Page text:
As I pondered whether to strike out or wait for the situation to be clearer, someone called to say that my phone was ringing, and that Erika was on the phone. Relieved I talked about what I was going to try to do. Erika asked if she should try to pick me up in our car, but I thought the last thing we should do was get out on the streets, much less try to figure out where to meet each other. At best, a subway line that bypasses Manhattan would be running; at worst, I could walk the distance. She said she’d probably be going to an adjacent hospital to donate blood. I then headed out with an office-mate who lived nearby.
We started out up Madison Avenue, but decided to switch to Park because the sidewalks were packed with people waiting for buses out of Manhattan. At the same time, I thought it best to stay a good distance from the UN, Citicorp Center or any other prominent building. We checked the subway at 53rd Street, but discovered all lines into and out of Manhattan were closed. Working our way east, we arrived at the Queensboro Bridge, onto which thousands were flooding through the empty inbound lanes. While walking, we were passed by endless trucks and vans, all full to brim with riders or hangers-on looking for a quick ride out of Manhattan. To the south, the plume of smoke from Lower Manhattan drifted up and to the east (into Brooklyn where we were headed).
As we walked across the Bridge, a dull rumbling in the air was heard, causing people to look up and around for the source. Thoughts flitted to another plane, or another explosion in Lower Manhattan.
We arrived in Long Island City, Queens, which was festooned with posters from the election, which, I correctly guessed, had been cancelled. We turned south, checking for subway service and looking for buses, but finding only intermittent services. Other than the smoke, the day was beautifully sunny and warm. People on the street were surprisingly calm, walking and talking on phones, watching or listening to news reports at local stores. With no transit coming, we continued south for an hour, until I found a working pay phone and called Erika to say I’d made it out of Manhattan and was continuing home.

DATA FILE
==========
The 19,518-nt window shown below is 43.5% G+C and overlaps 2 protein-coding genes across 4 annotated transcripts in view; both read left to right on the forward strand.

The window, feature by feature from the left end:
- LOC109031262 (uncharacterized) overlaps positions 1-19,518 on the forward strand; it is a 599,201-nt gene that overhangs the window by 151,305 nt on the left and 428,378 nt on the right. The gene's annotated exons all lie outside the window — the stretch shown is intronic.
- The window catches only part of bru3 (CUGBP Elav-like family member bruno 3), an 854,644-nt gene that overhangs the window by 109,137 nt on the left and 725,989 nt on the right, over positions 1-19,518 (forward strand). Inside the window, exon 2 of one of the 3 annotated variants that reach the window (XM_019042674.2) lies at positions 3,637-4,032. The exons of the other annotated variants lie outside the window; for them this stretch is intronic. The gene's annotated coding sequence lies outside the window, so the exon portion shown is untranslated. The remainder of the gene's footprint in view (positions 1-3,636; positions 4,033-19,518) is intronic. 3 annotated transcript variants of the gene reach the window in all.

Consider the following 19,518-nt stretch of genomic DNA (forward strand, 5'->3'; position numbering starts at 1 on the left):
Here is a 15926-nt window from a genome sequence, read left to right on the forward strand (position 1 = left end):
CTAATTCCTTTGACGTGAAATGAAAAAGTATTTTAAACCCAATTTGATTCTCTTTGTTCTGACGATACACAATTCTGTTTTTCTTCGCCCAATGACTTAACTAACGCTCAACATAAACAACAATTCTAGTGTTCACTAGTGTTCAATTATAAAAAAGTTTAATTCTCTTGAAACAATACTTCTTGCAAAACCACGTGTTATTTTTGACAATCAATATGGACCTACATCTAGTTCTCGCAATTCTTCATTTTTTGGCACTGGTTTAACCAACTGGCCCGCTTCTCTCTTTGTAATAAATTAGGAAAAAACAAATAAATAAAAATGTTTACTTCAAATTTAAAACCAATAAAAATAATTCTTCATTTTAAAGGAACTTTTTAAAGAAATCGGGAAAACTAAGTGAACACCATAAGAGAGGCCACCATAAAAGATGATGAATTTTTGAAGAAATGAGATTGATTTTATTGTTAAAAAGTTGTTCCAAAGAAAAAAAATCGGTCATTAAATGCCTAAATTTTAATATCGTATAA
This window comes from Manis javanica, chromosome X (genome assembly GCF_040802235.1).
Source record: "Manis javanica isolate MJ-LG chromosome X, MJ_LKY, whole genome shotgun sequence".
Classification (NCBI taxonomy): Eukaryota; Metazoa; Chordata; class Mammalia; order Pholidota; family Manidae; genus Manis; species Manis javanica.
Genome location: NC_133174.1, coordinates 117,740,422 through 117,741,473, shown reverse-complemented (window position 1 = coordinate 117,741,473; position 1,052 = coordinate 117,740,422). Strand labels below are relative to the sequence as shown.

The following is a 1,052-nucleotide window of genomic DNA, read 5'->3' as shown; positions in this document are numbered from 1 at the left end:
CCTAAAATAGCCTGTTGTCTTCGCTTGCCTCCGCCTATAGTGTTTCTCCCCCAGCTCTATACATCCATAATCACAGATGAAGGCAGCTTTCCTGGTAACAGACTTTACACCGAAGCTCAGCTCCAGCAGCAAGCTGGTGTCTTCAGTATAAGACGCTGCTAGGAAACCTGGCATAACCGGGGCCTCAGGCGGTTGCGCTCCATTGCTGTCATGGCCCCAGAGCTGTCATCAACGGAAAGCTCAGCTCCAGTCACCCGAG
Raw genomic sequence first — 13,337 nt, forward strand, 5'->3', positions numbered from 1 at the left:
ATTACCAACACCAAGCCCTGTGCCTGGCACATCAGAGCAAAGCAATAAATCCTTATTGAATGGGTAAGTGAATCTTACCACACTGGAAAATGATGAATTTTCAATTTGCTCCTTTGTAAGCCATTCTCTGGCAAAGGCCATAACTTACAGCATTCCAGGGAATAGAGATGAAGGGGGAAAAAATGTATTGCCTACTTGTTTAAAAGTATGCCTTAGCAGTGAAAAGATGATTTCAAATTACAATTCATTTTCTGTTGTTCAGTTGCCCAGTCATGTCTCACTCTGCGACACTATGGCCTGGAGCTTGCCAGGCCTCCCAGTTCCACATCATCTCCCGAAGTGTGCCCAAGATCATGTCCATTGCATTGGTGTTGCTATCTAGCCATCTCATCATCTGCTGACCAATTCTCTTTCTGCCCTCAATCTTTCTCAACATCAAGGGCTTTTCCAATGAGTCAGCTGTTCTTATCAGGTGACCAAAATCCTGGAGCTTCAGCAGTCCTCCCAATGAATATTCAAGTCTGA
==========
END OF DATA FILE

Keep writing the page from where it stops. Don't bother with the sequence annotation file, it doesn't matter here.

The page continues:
The southbound route took us through Greenpoint (Polish), North Williamsburg (a rapidly developing art district) and Williamsburg proper (Hasidic Jewish). Passing the Williamsburg Bridge, we noticed larger crowds flooding out of Manhattan. Along the way people had put out cups of water or hoses for the pedestrians – extremely thoughtful in the hot weather. Again, people were calm everywhere; some chatting, evening laughing at times, some playing handball in an adjacent park.
Periodically, aircraft rumblings were heard. Finally, I was able to locate the source – a fighter jet patrolling over the sky. We passed a Brinks company building, which was surrounded by guards toting rifles.
Finally, after about 3 1/2 hours, we made it to downtown Brooklyn. Hundreds of emergency vehicles and police were being marshaled at the foot of the Manhattan and Brooklyn Bridges. On one corner, a triage center had been set up for injured peopled brought over from Manhattan.
I finally made it home, to find the house empty. A note scribbled on the kitchen table said that Erika was volunteering to drive patients home from the hospital to make room for emergency cases. I took a brief minute to catch up on events, then headed out to a blood center I’d been referred to by a passing policeman. When I arrived, signs on the door said that they had no donation forms left and to come back in the evening. At the local hospital, I was also turned away, with a note that no more volunteers were needed. The outpouring of people trying to help was reassuring, but not being able to “do” anything was extremely frustrating.
With nothing else to do, I went to the store to pick up some extra groceries and took them home to watch events unveil on TV. Finally, about 4:30 PM, Erika came home.
As Chris said, I was at home when he called, some time before 9 am. I turned on the TV and saw the north Tower with two big holes punched into it, on the north and east, and heard people being interviewed saying they had seen a plane fly into the north Tower. At that point it wasn’t clear whether what had happened was an accident or not.
I then went to vote. While I was waiting, I heard someone say that there were two planes. I thought what had happened was that the two holes I’d seen in the north Tower were caused by two planes. What must have happened instead was that the second plane flew into the south Tower after I left the house. It was obvious, though, that it was terrorism and not an accident.